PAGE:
Along with her research partner Larry Thomsen, Sheila Thibeault of NASA’s Langley Research Center in Virginia has patented several new spacecraft materials, including polymer films and fiber laminates for radiation shielding—an important role in protecting both astronauts and expensive equipment from potentially dangerous exposure. MISSE-9 will allow them to test these materials for strength and durability in the space environment.

technicians pose with their MISSE-9 experiment samples integrated into MISSE sample carrier decks.
Kim de Groh (left) of NASA’s Glenn Research Center and Sheila Thibeault of NASA’s Langley Research Center pose with their MISSE-9 experiment samples integrated into MISSE sample carrier decks.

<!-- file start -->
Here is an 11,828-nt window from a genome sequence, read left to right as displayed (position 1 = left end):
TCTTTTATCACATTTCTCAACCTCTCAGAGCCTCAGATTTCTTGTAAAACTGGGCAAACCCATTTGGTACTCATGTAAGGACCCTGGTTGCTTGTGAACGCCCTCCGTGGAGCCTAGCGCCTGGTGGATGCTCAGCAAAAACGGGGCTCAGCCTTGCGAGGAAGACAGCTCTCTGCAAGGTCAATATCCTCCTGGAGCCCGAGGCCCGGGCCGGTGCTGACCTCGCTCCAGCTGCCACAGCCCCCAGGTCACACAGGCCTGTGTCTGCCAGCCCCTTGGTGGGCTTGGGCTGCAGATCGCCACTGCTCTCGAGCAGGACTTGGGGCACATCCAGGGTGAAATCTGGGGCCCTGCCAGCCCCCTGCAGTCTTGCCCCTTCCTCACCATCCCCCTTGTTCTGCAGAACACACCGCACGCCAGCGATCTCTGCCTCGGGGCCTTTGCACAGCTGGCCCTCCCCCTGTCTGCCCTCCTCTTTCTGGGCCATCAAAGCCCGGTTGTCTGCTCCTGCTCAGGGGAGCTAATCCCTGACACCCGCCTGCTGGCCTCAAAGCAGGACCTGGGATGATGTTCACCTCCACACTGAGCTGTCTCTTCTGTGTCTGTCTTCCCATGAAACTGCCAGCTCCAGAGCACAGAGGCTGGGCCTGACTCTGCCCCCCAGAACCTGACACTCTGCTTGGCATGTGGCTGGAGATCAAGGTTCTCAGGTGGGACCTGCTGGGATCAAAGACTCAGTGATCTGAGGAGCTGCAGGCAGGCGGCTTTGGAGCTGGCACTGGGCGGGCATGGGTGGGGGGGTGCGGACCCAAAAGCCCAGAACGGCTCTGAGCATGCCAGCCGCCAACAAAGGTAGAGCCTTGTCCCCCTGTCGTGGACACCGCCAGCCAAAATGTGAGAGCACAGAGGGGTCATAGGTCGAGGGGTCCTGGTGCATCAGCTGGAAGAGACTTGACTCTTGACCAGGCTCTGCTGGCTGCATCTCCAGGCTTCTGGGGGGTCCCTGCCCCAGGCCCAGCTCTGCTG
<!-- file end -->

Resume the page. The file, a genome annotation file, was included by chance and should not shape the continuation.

Thibeault noted that testing for a long duration and then having the experiments returned from space is a specific advantage of the MISSE program.

“Missions like MISSE are important because they bring our samples back to us,” said Thibeault. “We can get as much data as possible, which gives us more assurance of how these materials will respond in future NASA missions.”

Improving Model Predictions for Material Performance

Kim de Groh and Bruce Banks of NASA’s Glenn Research Center in Ohio have used flight data from their previous MISSE experiments to develop a model to predict the erosion of new polymers in space. They also developed a model to predict the problems scattered atomic oxygen can cause for spacecraft.